Linux: tmux Tutorial

By Xah Lee. Date: . Last updated: .

tmux is essential if you work with remote Linux servers.

Suppose you are in a coffee-shop. Then, got a emergency call to fix server. You ssh in and start to work on it. After 1 hour, the coffee-shop is closing and you have to leave. If you close your laptop, you'll be disconnected. But, if you are using tmux, you can just press【Ctrl+b d】 to “detach” your session. Then, when you get on internet again, you can resume by tmux a (“a” means “attach”).

there's also GNU screen for the same purpose, but tmux is better.

to install, sudo apt-get install tmux

using tmux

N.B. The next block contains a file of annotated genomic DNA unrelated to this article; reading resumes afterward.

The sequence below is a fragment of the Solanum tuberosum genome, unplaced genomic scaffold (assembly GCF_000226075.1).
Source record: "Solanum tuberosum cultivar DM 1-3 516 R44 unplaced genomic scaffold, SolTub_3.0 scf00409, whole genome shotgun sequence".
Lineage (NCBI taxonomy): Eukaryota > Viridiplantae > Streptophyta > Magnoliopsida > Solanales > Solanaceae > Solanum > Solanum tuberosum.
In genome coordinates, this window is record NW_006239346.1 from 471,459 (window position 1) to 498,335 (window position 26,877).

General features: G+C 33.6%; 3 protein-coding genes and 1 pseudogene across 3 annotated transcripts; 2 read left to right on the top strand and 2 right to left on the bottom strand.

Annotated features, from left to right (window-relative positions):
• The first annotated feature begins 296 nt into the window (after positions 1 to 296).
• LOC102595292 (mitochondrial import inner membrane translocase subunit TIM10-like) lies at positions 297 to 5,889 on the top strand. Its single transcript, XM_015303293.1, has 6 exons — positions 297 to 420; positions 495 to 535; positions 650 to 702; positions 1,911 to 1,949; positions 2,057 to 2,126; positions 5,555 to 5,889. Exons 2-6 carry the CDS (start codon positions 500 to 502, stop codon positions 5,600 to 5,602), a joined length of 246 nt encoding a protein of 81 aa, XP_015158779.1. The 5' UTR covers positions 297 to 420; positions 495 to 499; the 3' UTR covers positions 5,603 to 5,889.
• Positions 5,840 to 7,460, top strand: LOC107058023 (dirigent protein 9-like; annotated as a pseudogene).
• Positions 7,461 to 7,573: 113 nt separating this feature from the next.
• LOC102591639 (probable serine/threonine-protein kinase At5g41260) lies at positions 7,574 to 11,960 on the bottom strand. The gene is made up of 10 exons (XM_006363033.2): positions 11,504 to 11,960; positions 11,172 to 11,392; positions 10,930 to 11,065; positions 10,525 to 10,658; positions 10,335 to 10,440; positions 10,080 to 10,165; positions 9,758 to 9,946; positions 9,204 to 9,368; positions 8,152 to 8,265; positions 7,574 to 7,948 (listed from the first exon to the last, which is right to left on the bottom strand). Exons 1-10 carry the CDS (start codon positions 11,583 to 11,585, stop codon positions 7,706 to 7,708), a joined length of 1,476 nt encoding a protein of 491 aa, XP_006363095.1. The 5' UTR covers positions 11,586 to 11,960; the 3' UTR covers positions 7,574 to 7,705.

start it by tmux. Then, you can just use it like a normal terminal.

tmux 2014

from there, you can ssh to remote server.

tmux runs as a middle-man between your terminal input and output. Your keystrokes are sent to your terminal app, then to tmux (client), then to tmux (server, running locally), then the tmux server sends it to whatever the terminal is connected to, your shell or remote server.

to detach session, press 【Ctrl+b d】. Or, in another terminal, type tmux detach.

to resume (attach), type tmux a in a terminal.

while in tmux, to scroll back previous screen, type 【Ctrl+b [】 to enter the “copy mode”, then you can use arrow keys or page up/down keys. Type 【q】 to exit “copy mode”.

That's the basics.

for detail, type man tmux

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